“A tract of farmland just outside Washburn, northeast of Peoria, is on track to become the site of a large solar energy installation with the capacity to power the equivalent of up to 10,000 homes.
A proposal awaiting final approval by the Marshall County Board would bring some 100,000 solar panels to a 223-acre site for construction of a 35-megawatt project expected to generate electricity for 35 years.“
Trajectory Energy Partners is working with St. Louis-based Azimuth Renewables on this utility-scale project, which would be “many times larger than the numerous 2-megawatt community solar farms that received permits in central Illinois in recent years, only a few of which have been constructed so far”. If approved, the project will be constructed in 2023, bringing temporary constructions jobs to the area and “a 35-year total of some $3.5 million in property tax revenues into local government coffers, with about two-thirds of that going to Lowpoint Washburn Community Unit School Board 21” 1JournalStar.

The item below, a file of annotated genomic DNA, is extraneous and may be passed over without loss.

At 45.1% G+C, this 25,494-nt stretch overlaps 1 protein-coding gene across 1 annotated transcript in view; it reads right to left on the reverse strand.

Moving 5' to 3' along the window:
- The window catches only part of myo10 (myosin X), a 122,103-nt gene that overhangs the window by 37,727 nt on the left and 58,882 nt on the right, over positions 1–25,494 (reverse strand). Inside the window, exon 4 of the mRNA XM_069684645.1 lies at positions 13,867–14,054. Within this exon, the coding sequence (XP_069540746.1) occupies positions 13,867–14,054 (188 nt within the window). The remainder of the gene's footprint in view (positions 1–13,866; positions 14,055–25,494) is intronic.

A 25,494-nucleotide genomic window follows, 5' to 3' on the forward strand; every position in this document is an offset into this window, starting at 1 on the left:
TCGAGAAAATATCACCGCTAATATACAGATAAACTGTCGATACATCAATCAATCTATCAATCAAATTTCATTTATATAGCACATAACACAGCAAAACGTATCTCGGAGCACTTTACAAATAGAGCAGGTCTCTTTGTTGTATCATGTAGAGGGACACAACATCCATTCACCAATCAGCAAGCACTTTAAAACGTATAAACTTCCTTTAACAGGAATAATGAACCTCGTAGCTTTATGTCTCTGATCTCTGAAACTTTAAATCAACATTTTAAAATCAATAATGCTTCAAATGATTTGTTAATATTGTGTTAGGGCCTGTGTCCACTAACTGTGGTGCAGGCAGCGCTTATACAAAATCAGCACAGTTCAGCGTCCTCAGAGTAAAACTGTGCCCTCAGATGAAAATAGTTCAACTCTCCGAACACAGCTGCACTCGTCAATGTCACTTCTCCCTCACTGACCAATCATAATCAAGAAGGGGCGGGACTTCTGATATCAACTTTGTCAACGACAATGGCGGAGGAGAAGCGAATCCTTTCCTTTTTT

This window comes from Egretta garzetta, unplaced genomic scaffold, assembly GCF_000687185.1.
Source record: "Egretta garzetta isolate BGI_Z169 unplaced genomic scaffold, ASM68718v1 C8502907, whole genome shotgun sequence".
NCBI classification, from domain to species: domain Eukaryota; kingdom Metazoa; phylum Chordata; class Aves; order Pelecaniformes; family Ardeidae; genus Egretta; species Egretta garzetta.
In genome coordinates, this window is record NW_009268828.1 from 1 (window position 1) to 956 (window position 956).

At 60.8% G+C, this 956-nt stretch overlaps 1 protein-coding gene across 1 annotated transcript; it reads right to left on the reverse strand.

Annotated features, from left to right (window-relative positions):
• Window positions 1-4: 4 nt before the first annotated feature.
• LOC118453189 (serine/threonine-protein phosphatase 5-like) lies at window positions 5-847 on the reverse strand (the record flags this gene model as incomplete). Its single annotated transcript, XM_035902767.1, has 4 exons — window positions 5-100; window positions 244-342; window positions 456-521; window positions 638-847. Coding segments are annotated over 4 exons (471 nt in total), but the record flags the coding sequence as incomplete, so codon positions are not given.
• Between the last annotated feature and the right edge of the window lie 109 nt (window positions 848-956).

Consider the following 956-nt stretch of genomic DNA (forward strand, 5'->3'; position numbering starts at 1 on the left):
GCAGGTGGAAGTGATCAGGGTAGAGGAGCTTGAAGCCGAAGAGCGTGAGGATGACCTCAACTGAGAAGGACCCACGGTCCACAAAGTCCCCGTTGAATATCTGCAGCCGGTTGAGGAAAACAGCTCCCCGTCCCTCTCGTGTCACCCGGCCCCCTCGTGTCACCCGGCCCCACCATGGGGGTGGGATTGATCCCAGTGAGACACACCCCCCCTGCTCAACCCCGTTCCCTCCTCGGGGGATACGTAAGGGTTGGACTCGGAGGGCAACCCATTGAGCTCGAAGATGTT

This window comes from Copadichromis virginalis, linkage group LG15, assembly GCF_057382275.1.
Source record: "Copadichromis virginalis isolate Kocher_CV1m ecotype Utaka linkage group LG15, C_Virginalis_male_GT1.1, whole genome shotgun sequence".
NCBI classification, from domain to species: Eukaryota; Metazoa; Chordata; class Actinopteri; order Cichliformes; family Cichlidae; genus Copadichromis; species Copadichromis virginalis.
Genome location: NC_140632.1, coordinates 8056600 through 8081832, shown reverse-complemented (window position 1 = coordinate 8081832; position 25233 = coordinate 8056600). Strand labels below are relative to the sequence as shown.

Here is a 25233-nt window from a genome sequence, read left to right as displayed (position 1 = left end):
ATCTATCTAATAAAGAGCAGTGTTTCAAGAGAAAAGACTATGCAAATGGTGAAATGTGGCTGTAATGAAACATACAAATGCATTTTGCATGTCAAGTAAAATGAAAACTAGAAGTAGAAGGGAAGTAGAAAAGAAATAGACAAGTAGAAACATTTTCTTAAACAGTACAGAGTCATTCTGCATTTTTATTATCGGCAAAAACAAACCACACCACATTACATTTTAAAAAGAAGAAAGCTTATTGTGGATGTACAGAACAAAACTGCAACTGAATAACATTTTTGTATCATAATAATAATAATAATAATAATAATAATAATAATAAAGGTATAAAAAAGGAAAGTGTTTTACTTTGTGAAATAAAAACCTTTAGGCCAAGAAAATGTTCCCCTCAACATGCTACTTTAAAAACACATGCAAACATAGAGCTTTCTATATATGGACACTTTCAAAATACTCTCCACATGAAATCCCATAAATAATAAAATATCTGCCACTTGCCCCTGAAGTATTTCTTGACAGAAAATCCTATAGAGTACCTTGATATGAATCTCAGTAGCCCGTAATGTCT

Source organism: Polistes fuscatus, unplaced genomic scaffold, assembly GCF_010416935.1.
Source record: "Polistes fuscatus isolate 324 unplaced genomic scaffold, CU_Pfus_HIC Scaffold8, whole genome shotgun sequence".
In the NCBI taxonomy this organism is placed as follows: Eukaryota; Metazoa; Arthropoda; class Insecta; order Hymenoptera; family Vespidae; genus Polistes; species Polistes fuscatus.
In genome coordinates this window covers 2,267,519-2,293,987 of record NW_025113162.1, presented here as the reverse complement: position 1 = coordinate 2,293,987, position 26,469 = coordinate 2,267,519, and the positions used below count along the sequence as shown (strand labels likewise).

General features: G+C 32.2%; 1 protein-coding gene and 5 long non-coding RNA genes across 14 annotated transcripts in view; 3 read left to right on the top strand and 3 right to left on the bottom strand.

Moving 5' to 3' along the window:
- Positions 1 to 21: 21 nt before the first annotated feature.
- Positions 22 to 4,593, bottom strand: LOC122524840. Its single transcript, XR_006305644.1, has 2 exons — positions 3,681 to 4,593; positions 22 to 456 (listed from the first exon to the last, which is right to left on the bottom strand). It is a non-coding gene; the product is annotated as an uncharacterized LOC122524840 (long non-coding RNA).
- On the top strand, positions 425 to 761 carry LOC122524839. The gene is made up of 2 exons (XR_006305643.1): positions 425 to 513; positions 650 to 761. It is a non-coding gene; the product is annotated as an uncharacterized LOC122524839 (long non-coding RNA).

Owners of the project site land are brothers Todd and Troy White, who both live nearby and have been farming for many years.
“It is a very good farm. And sure, $5 corn is awesome, $13 beans are awesome. But it really doesn’t matter because then everything else goes up. Right now, anhydrous (fertilizer) is $1,400 a ton rather than $500[.] One way to look at it is that (with the solar lease) we know what we’re going to get and have every year – [w]e’re just looking out for the kids and grandkids.” Troy White noted at a recent ZBA (Zoning Board of Appeals) hearing, in response to objections that the solar project would be “taking prime farmland out of production”2JournalStar.
- Construction will consist of a total of 100,000 solar panels
- Solar panels will be installed on a tracking axis, which follows the sun
- Site plan calls for the seeding of native pollinators and environmentally-conscious milkweed in areas not in the utility right of way
- Entire site will be surrounded by a solid, green 7-foot chain fence with slats, as well as a buffer of evergreen trees and tall prairie grass
- All site equipment will be removed at the end of the project’s life, and the “land will be returned to agriculture”3JournalStar